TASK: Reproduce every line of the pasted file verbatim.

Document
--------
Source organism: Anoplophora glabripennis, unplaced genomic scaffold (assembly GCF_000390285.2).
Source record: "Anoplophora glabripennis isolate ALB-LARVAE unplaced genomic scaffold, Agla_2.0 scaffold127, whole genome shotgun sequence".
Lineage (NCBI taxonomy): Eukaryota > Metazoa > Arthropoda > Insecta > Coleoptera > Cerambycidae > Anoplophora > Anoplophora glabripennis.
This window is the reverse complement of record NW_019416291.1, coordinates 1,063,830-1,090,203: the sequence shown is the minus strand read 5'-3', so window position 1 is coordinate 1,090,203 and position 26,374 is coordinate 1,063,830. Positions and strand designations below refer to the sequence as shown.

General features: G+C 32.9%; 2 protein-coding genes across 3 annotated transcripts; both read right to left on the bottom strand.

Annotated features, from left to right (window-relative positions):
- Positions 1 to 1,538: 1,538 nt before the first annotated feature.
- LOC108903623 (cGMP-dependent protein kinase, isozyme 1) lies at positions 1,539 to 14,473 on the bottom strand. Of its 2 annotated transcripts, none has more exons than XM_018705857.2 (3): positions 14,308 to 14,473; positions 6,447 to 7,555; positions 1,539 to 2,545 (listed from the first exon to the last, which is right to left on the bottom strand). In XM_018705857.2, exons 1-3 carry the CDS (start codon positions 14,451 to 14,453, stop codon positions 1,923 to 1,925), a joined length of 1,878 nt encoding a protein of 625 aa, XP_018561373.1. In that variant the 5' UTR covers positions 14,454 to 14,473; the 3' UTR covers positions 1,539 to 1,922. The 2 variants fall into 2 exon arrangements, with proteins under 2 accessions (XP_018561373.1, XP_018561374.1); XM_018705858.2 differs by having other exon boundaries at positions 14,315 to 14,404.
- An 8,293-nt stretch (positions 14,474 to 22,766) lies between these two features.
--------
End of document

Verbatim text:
Source organism: Anoplophora glabripennis, unplaced genomic scaffold (assembly GCF_000390285.2).
Source record: "Anoplophora glabripennis isolate ALB-LARVAE unplaced genomic scaffold, Agla_2.0 scaffold127, whole genome shotgun sequence".
Lineage (NCBI taxonomy): Eukaryota > Metazoa > Arthropoda > Insecta > Coleoptera > Cerambycidae > Anoplophora > Anoplophora glabripennis.
This window is the reverse complement of record NW_019416291.1, coordinates 1,063,830-1,090,203: the sequence shown is the minus strand read 5'-3', so window position 1 is coordinate 1,090,203 and position 26,374 is coordinate 1,063,830. Positions and strand designations below refer to the sequence as shown.

General features: G+C 32.9%; 2 protein-coding genes across 3 annotated transcripts; both read right to left on the bottom strand.

Annotated features, from left to right (window-relative positions):
- Positions 1 to 1,538: 1,538 nt before the first annotated feature.
- LOC108903623 (cGMP-dependent protein kinase, isozyme 1) lies at positions 1,539 to 14,473 on the bottom strand. Of its 2 annotated transcripts, none has more exons than XM_018705857.2 (3): positions 14,308 to 14,473; positions 6,447 to 7,555; positions 1,539 to 2,545 (listed from the first exon to the last, which is right to left on the bottom strand). In XM_018705857.2, exons 1-3 carry the CDS (start codon positions 14,451 to 14,453, stop codon positions 1,923 to 1,925), a joined length of 1,878 nt encoding a protein of 625 aa, XP_018561373.1. In that variant the 5' UTR covers positions 14,454 to 14,473; the 3' UTR covers positions 1,539 to 1,922. The 2 variants fall into 2 exon arrangements, with proteins under 2 accessions (XP_018561373.1, XP_018561374.1); XM_018705858.2 differs by having other exon boundaries at positions 14,315 to 14,404.
- An 8,293-nt stretch (positions 14,474 to 22,766) lies between these two features.